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Chess champion loses match to computer (2006-12-05)
The Russian takes $500,000 — half of what he would have received if he had won against Deep Fritz, a commercially available chess program that runs on a powerful personal computer.
Kramnik said he was “a bit disappointed” and expressed hope that a rematch could be arranged in a year or two. “With more time to prepare, I still have a chance.”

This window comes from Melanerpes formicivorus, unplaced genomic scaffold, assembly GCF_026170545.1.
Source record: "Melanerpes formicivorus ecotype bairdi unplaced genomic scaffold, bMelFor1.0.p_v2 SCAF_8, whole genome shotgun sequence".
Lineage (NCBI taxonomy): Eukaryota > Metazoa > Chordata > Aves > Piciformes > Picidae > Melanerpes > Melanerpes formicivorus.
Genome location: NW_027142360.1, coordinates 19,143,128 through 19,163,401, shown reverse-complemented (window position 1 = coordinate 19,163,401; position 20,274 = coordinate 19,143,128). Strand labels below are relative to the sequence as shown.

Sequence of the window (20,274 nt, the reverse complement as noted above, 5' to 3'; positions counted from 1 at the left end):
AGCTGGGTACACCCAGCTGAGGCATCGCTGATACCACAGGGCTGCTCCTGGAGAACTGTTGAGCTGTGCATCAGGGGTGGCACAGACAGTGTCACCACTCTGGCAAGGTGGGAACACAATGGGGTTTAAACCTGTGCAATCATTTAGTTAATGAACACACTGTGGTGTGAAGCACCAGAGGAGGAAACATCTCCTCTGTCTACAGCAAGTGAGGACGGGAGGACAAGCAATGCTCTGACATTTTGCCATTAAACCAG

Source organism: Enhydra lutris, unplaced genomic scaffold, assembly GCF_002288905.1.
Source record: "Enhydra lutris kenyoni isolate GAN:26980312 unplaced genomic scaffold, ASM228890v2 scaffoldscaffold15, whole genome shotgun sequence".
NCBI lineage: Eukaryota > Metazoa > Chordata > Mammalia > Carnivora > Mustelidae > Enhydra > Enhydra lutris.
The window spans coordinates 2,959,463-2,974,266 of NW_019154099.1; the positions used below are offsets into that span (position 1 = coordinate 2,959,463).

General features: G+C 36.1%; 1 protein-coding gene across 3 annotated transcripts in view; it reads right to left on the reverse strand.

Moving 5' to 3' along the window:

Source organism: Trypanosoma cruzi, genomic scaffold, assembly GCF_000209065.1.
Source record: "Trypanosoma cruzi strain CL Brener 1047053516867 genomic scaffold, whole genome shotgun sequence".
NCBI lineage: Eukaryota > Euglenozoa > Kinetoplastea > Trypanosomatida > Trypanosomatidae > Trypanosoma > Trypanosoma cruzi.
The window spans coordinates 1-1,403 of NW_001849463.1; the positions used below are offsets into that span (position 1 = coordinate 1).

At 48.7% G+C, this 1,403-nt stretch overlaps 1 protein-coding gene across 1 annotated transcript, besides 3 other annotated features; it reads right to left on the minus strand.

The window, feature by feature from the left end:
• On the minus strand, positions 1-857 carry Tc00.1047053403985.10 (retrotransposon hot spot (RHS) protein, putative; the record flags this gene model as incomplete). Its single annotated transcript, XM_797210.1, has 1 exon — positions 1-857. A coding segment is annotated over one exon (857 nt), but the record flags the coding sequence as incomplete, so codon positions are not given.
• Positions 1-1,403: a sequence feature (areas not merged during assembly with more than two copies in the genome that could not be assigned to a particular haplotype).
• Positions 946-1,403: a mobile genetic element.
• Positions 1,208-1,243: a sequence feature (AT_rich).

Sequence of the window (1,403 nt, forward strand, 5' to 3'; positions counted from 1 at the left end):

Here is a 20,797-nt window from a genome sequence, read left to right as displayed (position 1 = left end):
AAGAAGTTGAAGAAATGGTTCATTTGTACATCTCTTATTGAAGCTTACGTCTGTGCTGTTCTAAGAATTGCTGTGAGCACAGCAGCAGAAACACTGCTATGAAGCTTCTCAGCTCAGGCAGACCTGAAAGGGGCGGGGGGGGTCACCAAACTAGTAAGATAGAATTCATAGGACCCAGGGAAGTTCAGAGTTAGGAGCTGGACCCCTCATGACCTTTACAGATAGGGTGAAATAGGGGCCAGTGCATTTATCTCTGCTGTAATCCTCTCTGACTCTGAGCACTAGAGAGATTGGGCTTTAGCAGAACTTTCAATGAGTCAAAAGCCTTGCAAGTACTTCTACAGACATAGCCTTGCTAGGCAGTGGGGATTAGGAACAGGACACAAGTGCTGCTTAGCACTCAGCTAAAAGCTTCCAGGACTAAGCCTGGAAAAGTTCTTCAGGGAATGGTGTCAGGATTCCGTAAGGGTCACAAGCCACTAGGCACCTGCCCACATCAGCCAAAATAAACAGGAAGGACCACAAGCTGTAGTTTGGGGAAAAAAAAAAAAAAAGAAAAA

With a computer that calculates millions of positions every second, “there are always certain threats,” Kramnik said.
In October, Kramnik defeated Veselin Topalov of Bulgaria, becoming the first universally recognized world chess champion since 1993.
The Deep Fritz program is available at www.chessbase.com for US$137.47.
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